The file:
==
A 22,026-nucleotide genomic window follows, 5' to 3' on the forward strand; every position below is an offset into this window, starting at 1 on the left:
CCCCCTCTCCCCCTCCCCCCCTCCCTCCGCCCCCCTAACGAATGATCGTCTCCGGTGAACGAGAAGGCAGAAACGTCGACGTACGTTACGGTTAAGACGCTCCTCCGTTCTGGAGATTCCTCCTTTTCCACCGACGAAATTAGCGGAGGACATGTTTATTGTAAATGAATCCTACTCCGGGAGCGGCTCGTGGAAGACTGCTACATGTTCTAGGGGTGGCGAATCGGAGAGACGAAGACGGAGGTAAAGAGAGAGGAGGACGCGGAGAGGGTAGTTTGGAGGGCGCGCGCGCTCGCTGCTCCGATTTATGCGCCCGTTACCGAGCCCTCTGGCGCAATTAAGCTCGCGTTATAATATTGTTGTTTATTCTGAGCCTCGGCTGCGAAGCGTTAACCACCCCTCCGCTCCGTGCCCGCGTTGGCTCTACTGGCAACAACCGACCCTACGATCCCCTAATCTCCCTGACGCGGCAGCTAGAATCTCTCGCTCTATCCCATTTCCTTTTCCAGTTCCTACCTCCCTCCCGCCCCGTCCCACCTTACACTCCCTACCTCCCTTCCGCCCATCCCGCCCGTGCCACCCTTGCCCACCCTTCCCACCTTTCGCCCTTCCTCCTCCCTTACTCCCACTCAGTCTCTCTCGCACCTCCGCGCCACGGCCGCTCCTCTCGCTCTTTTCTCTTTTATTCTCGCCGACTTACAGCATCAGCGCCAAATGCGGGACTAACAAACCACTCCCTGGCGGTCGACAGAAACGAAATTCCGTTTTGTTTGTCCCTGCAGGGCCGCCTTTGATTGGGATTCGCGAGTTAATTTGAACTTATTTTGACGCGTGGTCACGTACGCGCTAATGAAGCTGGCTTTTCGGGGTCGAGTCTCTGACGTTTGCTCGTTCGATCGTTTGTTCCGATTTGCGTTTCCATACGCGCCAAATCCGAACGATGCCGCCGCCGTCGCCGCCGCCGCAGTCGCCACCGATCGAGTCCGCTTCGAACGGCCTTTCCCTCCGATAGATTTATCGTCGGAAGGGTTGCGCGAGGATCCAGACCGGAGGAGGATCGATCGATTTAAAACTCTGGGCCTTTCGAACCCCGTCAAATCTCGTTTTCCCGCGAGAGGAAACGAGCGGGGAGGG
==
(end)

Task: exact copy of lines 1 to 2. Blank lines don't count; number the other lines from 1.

A 22,026-nucleotide genomic window follows, 5' to 3' on the forward strand; every position below is an offset into this window, starting at 1 on the left:
CCCCCTCTCCCCCTCCCCCCCTCCCTCCGCCCCCCTAACGAATGATCGTCTCCGGTGAACGAGAAGGCAGAAACGTCGACGTACGTTACGGTTAAGACGCTCCTCCGTTCTGGAGATTCCTCCTTTTCCACCGACGAAATTAGCGGAGGACATGTTTATTGTAAATGAATCCTACTCCGGGAGCGGCTCGTGGAAGACTGCTACATGTTCTAGGGGTGGCGAATCGGAGAGACGAAGACGGAGGTAAAGAGAGAGGAGGACGCGGAGAGGGTAGTTTGGAGGGCGCGCGCGCTCGCTGCTCCGATTTATGCGCCCGTTACCGAGCCCTCTGGCGCAATTAAGCTCGCGTTATAATATTGTTGTTTATTCTGAGCCTCGGCTGCGAAGCGTTAACCACCCCTCCGCTCCGTGCCCGCGTTGGCTCTACTGGCAACAACCGACCCTACGATCCCCTAATCTCCCTGACGCGGCAGCTAGAATCTCTCGCTCTATCCCATTTCCTTTTCCAGTTCCTACCTCCCTCCCGCCCCGTCCCACCTTACACTCCCTACCTCCCTTCCGCCCATCCCGCCCGTGCCACCCTTGCCCACCCTTCCCACCTTTCGCCCTTCCTCCTCCCTTACTCCCACTCAGTCTCTCTCGCACCTCCGCGCCACGGCCGCTCCTCTCGCTCTTTTCTCTTTTATTCTCGCCGACTTACAGCATCAGCGCCAAATGCGGGACTAACAAACCACTCCCTGGCGGTCGACAGAAACGAAATTCCGTTTTGTTTGTCCCTGCAGGGCCGCCTTTGATTGGGATTCGCGAGTTAATTTGAACTTATTTTGACGCGTGGTCACGTACGCGCTAATGAAGCTGGCTTTTCGGGGTCGAGTCTCTGACGTTTGCTCGTTCGATCGTTTGTTCCGATTTGCGTTTCCATACGCGCCAAATCCGAACGATGCCGCCGCCGTCGCCGCCGCCGCAGTCGCCACCGATCGAGTCCGCTTCGAACGGCCTTTCCCTCCGATAGATTTATCGTCGGAAGGGTTGCGCGAGGATCCAGACCGGAGGAGGATCGATCGATTTAAAACTCTGGGCCTTTCGAACCCCGTCAAATCTCGTTTTCCCGCGAGAGGAAACGAGCGGGGAGGG